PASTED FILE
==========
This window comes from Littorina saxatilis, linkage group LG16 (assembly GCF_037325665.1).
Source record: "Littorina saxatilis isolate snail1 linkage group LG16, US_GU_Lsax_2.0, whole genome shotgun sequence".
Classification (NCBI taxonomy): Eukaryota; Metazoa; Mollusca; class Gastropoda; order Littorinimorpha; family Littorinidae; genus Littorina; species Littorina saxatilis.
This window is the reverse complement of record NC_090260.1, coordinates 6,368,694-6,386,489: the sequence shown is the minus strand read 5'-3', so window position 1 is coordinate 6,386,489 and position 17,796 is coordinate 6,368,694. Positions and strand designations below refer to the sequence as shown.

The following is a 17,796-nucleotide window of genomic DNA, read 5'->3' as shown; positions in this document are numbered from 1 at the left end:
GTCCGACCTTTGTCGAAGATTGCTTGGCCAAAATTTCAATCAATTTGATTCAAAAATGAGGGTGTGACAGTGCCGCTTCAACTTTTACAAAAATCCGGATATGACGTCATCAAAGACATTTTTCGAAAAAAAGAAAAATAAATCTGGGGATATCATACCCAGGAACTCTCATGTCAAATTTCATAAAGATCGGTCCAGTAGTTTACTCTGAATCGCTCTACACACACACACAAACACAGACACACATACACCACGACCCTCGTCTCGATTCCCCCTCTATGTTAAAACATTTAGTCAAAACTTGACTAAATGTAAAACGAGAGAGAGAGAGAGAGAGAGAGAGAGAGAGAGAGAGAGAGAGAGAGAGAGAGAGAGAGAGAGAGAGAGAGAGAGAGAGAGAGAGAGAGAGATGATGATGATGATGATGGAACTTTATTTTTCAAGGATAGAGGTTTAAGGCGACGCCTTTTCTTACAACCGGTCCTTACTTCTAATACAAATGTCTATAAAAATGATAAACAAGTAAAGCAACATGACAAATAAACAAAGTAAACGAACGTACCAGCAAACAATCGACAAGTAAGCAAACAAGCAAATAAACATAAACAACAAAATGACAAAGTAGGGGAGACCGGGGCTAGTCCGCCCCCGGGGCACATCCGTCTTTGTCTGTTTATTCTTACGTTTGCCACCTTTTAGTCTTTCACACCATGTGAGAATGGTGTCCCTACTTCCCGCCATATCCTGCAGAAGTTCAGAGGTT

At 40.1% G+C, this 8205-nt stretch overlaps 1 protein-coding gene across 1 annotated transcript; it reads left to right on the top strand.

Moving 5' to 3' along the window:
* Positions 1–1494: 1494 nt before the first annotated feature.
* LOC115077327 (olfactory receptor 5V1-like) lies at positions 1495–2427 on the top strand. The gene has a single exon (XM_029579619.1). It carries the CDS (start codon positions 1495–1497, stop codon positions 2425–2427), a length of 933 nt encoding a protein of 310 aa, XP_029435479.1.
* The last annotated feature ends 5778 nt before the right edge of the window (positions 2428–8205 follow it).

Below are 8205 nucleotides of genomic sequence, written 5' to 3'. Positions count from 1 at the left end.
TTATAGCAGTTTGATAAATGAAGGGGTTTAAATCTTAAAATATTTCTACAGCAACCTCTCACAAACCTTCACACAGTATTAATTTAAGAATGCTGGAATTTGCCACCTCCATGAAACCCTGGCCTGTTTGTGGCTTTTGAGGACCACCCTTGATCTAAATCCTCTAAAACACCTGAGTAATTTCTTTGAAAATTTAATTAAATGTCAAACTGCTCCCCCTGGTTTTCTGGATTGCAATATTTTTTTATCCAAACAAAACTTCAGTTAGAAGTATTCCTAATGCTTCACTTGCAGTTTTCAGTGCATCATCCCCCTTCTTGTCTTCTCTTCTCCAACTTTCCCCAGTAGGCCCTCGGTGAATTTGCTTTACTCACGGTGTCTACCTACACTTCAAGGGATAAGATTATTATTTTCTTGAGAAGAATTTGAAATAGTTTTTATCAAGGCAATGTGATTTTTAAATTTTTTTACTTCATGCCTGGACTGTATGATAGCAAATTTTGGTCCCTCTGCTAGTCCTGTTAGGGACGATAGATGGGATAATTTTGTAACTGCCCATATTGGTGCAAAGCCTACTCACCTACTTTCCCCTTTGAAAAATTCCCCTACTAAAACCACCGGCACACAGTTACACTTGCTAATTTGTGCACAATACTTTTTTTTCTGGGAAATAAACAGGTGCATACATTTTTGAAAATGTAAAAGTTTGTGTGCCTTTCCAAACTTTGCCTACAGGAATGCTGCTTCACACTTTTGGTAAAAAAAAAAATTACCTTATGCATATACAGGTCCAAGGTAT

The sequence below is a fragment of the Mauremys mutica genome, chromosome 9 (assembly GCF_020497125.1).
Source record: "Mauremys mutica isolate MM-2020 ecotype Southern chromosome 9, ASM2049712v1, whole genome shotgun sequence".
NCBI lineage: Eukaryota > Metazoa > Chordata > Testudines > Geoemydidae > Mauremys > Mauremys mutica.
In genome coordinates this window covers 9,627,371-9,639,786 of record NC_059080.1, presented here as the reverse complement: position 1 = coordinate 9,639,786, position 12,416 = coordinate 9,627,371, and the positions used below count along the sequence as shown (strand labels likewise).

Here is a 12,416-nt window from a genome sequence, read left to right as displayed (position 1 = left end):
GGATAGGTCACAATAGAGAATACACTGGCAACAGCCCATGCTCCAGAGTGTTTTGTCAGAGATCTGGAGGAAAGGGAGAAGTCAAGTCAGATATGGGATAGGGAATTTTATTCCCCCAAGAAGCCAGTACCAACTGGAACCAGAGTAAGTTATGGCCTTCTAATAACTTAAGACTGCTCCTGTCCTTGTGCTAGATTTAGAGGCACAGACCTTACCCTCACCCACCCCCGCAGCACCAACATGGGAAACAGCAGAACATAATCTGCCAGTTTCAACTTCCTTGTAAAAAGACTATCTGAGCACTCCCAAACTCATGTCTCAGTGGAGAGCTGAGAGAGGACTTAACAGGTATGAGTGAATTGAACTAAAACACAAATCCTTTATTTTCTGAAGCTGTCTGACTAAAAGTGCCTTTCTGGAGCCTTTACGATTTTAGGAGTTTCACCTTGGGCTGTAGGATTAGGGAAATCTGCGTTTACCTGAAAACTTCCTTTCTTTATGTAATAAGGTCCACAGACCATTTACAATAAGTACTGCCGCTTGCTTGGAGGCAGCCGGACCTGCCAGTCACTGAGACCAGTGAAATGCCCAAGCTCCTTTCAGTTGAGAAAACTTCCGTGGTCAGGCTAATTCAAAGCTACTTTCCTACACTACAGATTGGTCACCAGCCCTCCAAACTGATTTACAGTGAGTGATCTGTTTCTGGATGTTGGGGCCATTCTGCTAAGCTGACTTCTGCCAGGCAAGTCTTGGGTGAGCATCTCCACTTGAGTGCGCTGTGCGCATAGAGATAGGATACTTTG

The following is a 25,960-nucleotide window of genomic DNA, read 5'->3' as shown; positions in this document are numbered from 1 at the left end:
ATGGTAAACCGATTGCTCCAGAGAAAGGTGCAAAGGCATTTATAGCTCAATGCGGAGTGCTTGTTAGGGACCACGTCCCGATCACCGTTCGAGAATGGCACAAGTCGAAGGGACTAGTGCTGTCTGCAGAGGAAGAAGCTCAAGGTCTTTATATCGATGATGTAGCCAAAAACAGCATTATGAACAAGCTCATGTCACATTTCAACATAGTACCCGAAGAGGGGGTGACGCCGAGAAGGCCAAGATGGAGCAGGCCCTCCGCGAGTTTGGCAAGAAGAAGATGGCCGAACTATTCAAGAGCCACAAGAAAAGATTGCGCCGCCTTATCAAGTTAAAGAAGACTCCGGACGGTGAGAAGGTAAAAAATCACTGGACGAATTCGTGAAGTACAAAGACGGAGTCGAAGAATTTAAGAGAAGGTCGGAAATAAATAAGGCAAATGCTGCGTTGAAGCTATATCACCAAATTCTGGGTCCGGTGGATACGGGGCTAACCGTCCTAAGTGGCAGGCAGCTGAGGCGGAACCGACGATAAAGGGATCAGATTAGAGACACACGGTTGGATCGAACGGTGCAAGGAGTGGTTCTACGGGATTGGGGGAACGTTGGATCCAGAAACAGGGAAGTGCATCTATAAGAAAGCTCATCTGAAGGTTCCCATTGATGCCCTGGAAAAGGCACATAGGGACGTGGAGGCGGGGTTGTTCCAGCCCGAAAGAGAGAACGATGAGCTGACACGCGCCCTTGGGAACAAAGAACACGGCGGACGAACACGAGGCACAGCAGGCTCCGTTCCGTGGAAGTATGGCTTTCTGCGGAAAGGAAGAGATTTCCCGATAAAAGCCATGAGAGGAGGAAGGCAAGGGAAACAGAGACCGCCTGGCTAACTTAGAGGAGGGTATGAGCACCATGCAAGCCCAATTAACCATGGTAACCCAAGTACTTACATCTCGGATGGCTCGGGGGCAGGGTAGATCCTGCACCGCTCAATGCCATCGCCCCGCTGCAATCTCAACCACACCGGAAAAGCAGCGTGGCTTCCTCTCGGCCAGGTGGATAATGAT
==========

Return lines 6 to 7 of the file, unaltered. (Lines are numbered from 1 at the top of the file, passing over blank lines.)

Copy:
GTCCGACCTTTGTCGAAGATTGCTTGGCCAAAATTTCAATCAATTTGATTCAAAAATGAGGGTGTGACAGTGCCGCTTCAACTTTTACAAAAATCCGGATATGACGTCATCAAAGACATTTTTCGAAAAAAAGAAAAATAAATCTGGGGATATCATACCCAGGAACTCTCATGTCAAATTTCATAAAGATCGGTCCAGTAGTTTACTCTGAATCGCTCTACACACACACACAAACACAGACACACATACACCACGACCCTCGTCTCGATTCCCCCTCTATGTTAAAACATTTAGTCAAAACTTGACTAAATGTAAAACGAGAGAGAGAGAGAGAGAGAGAGAGAGAGAGAGAGAGAGAGAGAGAGAGAGAGAGAGAGAGAGAGAGAGAGAGAGAGAGAGAGAGAGAGAGATGATGATGATGATGATGGAACTTTATTTTTCAAGGATAGAGGTTTAAGGCGACGCCTTTTCTTACAACCGGTCCTTACTTCTAATACAAATGTCTATAAAAATGATAAACAAGTAAAGCAACATGACAAATAAACAAAGTAAACGAACGTACCAGCAAACAATCGACAAGTAAGCAAACAAGCAAATAAACATAAACAACAAAATGACAAAGTAGGGGAGACCGGGGCTAGTCCGCCCCCGGGGCACATCCGTCTTTGTCTGTTTATTCTTACGTTTGCCACCTTTTAGTCTTTCACACCATGTGAGAATGGTGTCCCTACTTCCCGCCATATCCTGCAGAAGTTCAGAGGTT

At 40.1% G+C, this 8205-nt stretch overlaps 1 protein-coding gene across 1 annotated transcript; it reads left to right on the top strand.